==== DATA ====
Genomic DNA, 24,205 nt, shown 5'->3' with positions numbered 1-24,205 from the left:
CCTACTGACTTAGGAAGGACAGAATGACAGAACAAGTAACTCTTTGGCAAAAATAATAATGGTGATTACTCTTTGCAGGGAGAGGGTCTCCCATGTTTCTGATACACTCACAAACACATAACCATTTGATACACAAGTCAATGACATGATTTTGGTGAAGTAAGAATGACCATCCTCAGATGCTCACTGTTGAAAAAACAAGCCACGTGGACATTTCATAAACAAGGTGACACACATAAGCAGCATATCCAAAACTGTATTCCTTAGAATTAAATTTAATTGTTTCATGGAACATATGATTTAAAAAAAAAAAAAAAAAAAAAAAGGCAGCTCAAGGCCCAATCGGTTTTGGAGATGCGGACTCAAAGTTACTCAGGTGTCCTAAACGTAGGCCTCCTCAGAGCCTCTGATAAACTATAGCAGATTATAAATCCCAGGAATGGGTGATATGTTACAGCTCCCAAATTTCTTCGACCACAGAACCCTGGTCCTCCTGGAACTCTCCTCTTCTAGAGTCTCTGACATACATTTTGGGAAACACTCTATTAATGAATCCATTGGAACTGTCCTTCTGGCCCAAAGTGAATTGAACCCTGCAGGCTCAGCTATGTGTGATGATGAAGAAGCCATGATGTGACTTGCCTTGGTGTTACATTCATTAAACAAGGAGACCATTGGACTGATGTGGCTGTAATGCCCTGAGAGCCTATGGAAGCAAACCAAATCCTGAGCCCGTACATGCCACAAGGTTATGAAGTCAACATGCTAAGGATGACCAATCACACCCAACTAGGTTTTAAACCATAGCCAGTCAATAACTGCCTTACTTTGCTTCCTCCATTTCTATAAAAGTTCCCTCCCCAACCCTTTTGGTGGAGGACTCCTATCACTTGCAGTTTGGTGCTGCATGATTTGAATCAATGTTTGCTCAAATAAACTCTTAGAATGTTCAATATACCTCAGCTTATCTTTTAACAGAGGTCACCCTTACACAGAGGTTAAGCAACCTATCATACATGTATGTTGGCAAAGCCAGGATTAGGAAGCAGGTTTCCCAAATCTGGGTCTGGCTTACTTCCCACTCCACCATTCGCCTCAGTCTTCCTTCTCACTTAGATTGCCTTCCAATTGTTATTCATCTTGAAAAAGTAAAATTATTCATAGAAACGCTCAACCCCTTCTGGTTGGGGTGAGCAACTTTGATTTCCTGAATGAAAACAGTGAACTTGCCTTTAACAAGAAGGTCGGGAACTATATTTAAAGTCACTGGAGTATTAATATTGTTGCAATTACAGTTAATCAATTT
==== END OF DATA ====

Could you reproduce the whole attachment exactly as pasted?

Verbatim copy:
Genomic DNA, 24,205 nt, shown 5'->3' with positions numbered 1-24,205 from the left:
CCTACTGACTTAGGAAGGACAGAATGACAGAACAAGTAACTCTTTGGCAAAAATAATAATGGTGATTACTCTTTGCAGGGAGAGGGTCTCCCATGTTTCTGATACACTCACAAACACATAACCATTTGATACACAAGTCAATGACATGATTTTGGTGAAGTAAGAATGACCATCCTCAGATGCTCACTGTTGAAAAAACAAGCCACGTGGACATTTCATAAACAAGGTGACACACATAAGCAGCATATCCAAAACTGTATTCCTTAGAATTAAATTTAATTGTTTCATGGAACATATGATTTAAAAAAAAAAAAAAAAAAAAAAAGGCAGCTCAAGGCCCAATCGGTTTTGGAGATGCGGACTCAAAGTTACTCAGGTGTCCTAAACGTAGGCCTCCTCAGAGCCTCTGATAAACTATAGCAGATTATAAATCCCAGGAATGGGTGATATGTTACAGCTCCCAAATTTCTTCGACCACAGAACCCTGGTCCTCCTGGAACTCTCCTCTTCTAGAGTCTCTGACATACATTTTGGGAAACACTCTATTAATGAATCCATTGGAACTGTCCTTCTGGCCCAAAGTGAATTGAACCCTGCAGGCTCAGCTATGTGTGATGATGAAGAAGCCATGATGTGACTTGCCTTGGTGTTACATTCATTAAACAAGGAGACCATTGGACTGATGTGGCTGTAATGCCCTGAGAGCCTATGGAAGCAAACCAAATCCTGAGCCCGTACATGCCACAAGGTTATGAAGTCAACATGCTAAGGATGACCAATCACACCCAACTAGGTTTTAAACCATAGCCAGTCAATAACTGCCTTACTTTGCTTCCTCCATTTCTATAAAAGTTCCCTCCCCAACCCTTTTGGTGGAGGACTCCTATCACTTGCAGTTTGGTGCTGCATGATTTGAATCAATGTTTGCTCAAATAAACTCTTAGAATGTTCAATATACCTCAGCTTATCTTTTAACAGAGGTCACCCTTACACAGAGGTTAAGCAACCTATCATACATGTATGTTGGCAAAGCCAGGATTAGGAAGCAGGTTTCCCAAATCTGGGTCTGGCTTACTTCCCACTCCACCATTCGCCTCAGTCTTCCTTCTCACTTAGATTGCCTTCCAATTGTTATTCATCTTGAAAAAGTAAAATTATTCATAGAAACGCTCAACCCCTTCTGGTTGGGGTGAGCAACTTTGATTTCCTGAATGAAAACAGTGAACTTGCCTTTAACAAGAAGGTCGGGAACTATATTTAAAGTCACTGGAGTATTAATATTGTTGCAATTACAGTTAATCAATTT